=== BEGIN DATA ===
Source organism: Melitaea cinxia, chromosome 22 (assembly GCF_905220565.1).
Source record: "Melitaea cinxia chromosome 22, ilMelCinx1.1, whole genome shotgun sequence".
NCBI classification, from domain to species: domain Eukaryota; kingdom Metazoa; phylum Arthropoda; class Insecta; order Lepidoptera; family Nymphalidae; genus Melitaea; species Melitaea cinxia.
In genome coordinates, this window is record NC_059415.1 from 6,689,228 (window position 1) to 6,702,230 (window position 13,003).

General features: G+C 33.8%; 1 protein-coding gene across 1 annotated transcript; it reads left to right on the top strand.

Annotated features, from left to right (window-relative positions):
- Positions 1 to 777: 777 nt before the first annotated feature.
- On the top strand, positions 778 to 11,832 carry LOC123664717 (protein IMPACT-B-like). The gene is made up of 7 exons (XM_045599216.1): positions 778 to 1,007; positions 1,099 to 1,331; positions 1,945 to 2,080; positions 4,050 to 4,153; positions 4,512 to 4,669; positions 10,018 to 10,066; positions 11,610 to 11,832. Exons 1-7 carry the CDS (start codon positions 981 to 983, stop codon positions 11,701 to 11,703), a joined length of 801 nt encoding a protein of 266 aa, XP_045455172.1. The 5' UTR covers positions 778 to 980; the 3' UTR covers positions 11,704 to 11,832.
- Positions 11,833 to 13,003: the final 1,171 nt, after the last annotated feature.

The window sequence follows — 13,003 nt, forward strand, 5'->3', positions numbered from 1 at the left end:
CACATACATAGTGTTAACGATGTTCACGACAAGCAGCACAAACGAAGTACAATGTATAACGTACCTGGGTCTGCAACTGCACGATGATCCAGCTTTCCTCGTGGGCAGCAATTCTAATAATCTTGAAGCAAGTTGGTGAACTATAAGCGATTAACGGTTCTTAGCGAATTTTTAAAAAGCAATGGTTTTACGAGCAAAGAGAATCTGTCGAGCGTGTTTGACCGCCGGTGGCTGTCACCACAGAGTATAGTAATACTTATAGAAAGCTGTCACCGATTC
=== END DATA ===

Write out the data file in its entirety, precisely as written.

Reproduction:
Source organism: Melitaea cinxia, chromosome 22 (assembly GCF_905220565.1).
Source record: "Melitaea cinxia chromosome 22, ilMelCinx1.1, whole genome shotgun sequence".
NCBI classification, from domain to species: domain Eukaryota; kingdom Metazoa; phylum Arthropoda; class Insecta; order Lepidoptera; family Nymphalidae; genus Melitaea; species Melitaea cinxia.
In genome coordinates, this window is record NC_059415.1 from 6,689,228 (window position 1) to 6,702,230 (window position 13,003).

General features: G+C 33.8%; 1 protein-coding gene across 1 annotated transcript; it reads left to right on the top strand.

Annotated features, from left to right (window-relative positions):
- Positions 1 to 777: 777 nt before the first annotated feature.
- On the top strand, positions 778 to 11,832 carry LOC123664717 (protein IMPACT-B-like). The gene is made up of 7 exons (XM_045599216.1): positions 778 to 1,007; positions 1,099 to 1,331; positions 1,945 to 2,080; positions 4,050 to 4,153; positions 4,512 to 4,669; positions 10,018 to 10,066; positions 11,610 to 11,832. Exons 1-7 carry the CDS (start codon positions 981 to 983, stop codon positions 11,701 to 11,703), a joined length of 801 nt encoding a protein of 266 aa, XP_045455172.1. The 5' UTR covers positions 778 to 980; the 3' UTR covers positions 11,704 to 11,832.
- Positions 11,833 to 13,003: the final 1,171 nt, after the last annotated feature.

The window sequence follows — 13,003 nt, forward strand, 5'->3', positions numbered from 1 at the left end:
CACATACATAGTGTTAACGATGTTCACGACAAGCAGCACAAACGAAGTACAATGTATAACGTACCTGGGTCTGCAACTGCACGATGATCCAGCTTTCCTCGTGGGCAGCAATTCTAATAATCTTGAAGCAAGTTGGTGAACTATAAGCGATTAACGGTTCTTAGCGAATTTTTAAAAAGCAATGGTTTTACGAGCAAAGAGAATCTGTCGAGCGTGTTTGACCGCCGGTGGCTGTCACCACAGAGTATAGTAATACTTATAGAAAGCTGTCACCGATTC